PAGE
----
Prof. Christian Bueger attended the 21st plenary of the Contact Group on Piracy off the Coast (CGPCS) held in the UN Offices in Nairobi in July 2017. Part of the plenary was a meeting of the Working Group on Operations at Sea in which the current piracy situation at sea was discussed but also emerging issues such as the spillover from the conflict in Yemen, the regulatory framework for floating armouries, as well as the recent version of the Best Management Practices. A more detailed report on the meetings is available at the CGPCS lessons learned website at www.lessonsfrompiracy.net.
During a recent visit to Southeast Asia Prof. Tim Edmunds and Prof Christian Bueger met partners and stakeholders in Southeast Asia. They visited the regional MDA center based in Singapore, the Information Fusion Center (IFC), to discuss how the center provides important directions for other regional architectures. The also met with regional think tanks to discuss collaborations, including the Maritime Security Programme of the S. Rajaratnam School of International Studies (RSIS) and the Center for Strategic and International Studies Indonesia based in Jakarta.
The objective of the visit was to further disseminate the best practice toolkit and to prepare SafeSeas new research project on regional maritime security governance systems.
SafeSeas researcher Dr Rupert Alcock attended this OBP report launch event at the Riverside Park Plaza, London, 23 May 2018. The annual report assesses the economic and human costs of maritime piracy in four regions: East Africa, West Africa, Asia and Latin America and the Caribbean. As testament to the ever growing global interest in piracy and wider maritime security challenges, the event attracted more attendees than all prior launches of its kind to date.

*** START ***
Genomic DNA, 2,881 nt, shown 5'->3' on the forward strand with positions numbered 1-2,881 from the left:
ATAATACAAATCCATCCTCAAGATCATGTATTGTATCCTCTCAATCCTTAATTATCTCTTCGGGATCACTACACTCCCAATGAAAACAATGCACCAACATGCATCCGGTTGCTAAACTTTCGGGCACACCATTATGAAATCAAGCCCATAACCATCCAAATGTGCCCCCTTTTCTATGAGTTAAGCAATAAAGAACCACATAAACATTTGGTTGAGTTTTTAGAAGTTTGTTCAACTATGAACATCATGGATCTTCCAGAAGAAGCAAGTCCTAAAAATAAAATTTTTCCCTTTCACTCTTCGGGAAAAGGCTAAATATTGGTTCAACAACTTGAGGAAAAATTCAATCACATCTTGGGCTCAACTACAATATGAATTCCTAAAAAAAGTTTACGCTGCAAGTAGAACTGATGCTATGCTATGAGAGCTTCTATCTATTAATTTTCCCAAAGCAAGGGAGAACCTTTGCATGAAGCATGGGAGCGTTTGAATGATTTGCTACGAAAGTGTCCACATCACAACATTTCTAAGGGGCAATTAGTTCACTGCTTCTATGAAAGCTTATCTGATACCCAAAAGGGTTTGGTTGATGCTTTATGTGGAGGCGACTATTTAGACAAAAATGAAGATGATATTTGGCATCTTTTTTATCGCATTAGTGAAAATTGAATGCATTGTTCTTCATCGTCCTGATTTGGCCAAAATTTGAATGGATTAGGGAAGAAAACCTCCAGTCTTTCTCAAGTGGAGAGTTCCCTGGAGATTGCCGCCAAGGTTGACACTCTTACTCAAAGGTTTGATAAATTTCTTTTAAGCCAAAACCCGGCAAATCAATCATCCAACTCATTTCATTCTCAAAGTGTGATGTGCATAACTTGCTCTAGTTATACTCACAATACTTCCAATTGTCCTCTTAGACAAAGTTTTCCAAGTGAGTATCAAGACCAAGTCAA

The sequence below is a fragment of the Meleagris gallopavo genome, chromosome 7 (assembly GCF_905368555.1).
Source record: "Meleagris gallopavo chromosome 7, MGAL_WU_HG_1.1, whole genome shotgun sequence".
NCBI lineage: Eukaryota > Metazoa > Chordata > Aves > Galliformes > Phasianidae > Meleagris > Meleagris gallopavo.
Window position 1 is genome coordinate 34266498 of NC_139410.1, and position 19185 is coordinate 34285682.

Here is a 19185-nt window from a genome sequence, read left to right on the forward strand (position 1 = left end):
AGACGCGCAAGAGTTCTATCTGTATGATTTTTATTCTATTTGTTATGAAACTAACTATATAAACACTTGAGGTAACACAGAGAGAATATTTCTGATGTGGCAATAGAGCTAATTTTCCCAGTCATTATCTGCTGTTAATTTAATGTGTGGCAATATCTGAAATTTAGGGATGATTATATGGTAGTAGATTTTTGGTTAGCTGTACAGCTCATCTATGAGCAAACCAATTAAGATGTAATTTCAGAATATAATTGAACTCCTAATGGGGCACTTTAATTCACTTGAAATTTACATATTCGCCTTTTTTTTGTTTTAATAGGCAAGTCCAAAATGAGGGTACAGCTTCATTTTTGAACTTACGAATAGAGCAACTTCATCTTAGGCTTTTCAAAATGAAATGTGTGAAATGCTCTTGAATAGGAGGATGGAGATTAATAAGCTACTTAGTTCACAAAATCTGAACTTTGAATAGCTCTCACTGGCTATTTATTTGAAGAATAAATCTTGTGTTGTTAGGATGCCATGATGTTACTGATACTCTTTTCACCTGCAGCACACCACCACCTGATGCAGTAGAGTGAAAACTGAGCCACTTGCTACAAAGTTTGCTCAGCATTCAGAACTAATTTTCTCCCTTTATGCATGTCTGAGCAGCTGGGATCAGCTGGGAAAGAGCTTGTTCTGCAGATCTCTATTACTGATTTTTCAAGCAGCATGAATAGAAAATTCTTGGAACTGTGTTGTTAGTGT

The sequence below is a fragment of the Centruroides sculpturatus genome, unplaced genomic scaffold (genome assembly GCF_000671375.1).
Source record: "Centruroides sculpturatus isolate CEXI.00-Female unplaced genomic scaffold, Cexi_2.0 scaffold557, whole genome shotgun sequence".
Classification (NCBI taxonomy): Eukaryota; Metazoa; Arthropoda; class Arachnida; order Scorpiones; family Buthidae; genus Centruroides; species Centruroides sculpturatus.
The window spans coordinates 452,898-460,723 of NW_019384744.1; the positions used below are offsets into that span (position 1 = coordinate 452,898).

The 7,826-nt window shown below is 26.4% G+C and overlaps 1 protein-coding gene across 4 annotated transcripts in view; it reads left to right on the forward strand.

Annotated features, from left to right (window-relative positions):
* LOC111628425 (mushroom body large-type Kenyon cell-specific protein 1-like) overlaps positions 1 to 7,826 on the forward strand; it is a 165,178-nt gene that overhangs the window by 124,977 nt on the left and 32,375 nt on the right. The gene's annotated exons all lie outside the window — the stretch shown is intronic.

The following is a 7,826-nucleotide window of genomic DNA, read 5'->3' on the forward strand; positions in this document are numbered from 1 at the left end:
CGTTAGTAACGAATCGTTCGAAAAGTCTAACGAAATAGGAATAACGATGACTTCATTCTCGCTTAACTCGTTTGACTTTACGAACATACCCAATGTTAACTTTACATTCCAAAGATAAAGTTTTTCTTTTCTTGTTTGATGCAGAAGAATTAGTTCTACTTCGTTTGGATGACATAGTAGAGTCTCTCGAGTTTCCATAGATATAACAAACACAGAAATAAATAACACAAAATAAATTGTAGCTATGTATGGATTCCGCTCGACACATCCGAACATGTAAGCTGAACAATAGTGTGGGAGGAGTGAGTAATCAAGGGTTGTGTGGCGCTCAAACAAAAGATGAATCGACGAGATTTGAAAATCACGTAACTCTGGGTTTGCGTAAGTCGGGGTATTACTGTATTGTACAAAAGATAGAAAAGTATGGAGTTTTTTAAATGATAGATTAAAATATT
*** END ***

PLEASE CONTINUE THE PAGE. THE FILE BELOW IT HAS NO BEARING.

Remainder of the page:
Key findings of the report include an estimated economic cost of piracy in East Africa during 2017 of $1.4 billion, with 1102 seafarers affected by piracy and armed robbery and 54 incidents reported in total. This figure represents a 100% increase in total incidents between 2016 and 2017. The spike in Somali-based piracy events in the Horn of Africa in the spring of 2017 indicates that Somali criminal networks are still capable of sophisticated attacks.
The panel discussion and Q and A session illustrated the complicated nature of the maritime security picture in the Western Indian Ocean, including the spillover effects into the maritime space of the ongoing political conflict in Yemen. One Earth Future (OEF) President Larry Sampler used the occasion to announce the foundation’s intention to merge Oceans Beyond Piracy with OEFs other programmes under the umbrella of OEF’s core branding, in an attempt to develop a more holistic approach to the foundation’s peace and development work in Somalia.
At the recent Djibouti Code of Conduct meeting in Jeddah, 7-9 May 2018, the representative of the UK, Mr. Joe Legg, welcomed the work of SafesSeas and stated that the best practice toolkit is “very useful” and that the “UK endorses” it. He also highlighted that one of the key lessons from the toolkit is the importance of ownership.
In a new blog titled “Uniting nations: developing maritime domain awareness for the ‘Blue Pacific’” published by The Strategist, Prof. Christian Bueger discusses together with Dr. Anthony Bergin which steps the Pacific region might want to take in establishing maritime domain awareness. As the blog argues, the lessons collated by SafeSeas from the Western Indian Ocean region are vital here.
SafeSeas director Prof Christian Bueger will attend and present at the High Level Workshop on the Implementation of the Jeddah Amendment to the Djibouti Code of Conduct, held in Jeddah, 7 to 9 of May. Prof. Bueger will give two presentations in order to feed the insights of SafeSeas into the process. In one talk he will focus in particular on some of the fundamentals of regional maritime security cooperation, the transcript of the talk is available here.